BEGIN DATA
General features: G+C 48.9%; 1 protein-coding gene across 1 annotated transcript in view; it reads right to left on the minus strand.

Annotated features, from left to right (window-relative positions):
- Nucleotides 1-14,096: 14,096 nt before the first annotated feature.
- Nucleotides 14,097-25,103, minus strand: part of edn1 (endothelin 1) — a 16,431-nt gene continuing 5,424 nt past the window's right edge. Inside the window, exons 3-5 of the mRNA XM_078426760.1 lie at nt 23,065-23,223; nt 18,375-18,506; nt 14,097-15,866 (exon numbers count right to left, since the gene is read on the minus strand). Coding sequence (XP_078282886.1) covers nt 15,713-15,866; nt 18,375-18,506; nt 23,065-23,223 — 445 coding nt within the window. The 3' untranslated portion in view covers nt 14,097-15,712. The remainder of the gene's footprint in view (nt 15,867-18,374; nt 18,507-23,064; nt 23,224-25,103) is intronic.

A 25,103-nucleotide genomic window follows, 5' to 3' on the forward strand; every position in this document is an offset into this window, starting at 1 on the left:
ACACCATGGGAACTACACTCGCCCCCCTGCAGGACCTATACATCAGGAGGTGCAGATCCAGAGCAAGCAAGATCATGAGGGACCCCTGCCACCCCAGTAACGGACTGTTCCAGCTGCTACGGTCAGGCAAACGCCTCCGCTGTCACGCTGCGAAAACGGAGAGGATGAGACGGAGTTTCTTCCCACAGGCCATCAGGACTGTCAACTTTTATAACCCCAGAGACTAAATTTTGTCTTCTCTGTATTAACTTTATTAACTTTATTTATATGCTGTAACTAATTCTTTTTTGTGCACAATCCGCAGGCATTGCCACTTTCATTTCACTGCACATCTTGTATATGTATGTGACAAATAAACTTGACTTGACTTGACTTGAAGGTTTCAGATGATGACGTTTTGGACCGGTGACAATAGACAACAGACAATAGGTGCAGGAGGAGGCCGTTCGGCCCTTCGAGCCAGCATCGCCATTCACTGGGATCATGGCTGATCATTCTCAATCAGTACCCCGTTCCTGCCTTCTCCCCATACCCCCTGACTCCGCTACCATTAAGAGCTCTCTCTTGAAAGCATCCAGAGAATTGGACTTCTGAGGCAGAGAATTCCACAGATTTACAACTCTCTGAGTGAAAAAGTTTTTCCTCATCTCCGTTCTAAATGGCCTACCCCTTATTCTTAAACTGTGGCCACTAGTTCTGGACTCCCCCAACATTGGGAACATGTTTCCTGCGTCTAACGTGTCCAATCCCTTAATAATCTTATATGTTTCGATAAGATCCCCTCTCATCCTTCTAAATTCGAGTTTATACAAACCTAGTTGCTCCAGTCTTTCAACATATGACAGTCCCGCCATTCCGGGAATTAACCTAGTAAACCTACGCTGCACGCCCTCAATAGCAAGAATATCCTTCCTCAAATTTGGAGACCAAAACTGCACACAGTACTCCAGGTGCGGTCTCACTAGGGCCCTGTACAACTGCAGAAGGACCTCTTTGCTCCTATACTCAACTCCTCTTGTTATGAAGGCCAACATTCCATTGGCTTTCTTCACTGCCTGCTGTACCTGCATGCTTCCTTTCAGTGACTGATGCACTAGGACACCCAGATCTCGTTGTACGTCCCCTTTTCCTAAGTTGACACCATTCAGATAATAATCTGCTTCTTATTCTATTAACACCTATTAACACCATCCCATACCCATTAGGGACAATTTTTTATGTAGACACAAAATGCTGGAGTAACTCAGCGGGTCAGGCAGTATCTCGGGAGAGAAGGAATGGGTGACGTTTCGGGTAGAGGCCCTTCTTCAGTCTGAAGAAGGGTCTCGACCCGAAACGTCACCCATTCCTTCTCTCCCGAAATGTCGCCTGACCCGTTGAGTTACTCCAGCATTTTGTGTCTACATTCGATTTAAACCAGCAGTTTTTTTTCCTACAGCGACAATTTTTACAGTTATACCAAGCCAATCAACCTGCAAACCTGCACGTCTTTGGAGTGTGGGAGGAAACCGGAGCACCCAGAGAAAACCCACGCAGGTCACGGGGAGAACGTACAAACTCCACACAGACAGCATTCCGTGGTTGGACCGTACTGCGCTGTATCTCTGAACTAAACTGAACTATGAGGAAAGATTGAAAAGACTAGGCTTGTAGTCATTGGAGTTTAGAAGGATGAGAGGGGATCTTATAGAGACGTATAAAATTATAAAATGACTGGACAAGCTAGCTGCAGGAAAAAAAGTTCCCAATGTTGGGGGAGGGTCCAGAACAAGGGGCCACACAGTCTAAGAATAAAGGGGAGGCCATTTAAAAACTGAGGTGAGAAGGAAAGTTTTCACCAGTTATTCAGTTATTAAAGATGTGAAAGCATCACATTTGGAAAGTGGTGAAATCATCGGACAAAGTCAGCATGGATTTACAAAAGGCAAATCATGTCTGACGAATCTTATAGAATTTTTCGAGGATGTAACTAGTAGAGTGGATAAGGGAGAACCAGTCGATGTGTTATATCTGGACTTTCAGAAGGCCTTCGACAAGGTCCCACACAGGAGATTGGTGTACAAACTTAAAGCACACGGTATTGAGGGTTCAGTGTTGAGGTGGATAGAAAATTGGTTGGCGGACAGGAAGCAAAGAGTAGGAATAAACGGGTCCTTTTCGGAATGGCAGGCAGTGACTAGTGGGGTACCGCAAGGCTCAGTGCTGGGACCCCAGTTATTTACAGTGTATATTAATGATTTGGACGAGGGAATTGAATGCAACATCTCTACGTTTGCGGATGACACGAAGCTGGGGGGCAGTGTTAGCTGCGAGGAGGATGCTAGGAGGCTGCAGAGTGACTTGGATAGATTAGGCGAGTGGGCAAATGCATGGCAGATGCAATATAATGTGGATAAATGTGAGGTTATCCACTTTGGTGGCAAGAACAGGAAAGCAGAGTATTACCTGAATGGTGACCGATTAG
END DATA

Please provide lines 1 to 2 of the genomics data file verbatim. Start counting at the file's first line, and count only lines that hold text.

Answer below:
General features: G+C 48.9%; 1 protein-coding gene across 1 annotated transcript in view; it reads right to left on the minus strand.

Annotated features, from left to right (window-relative positions):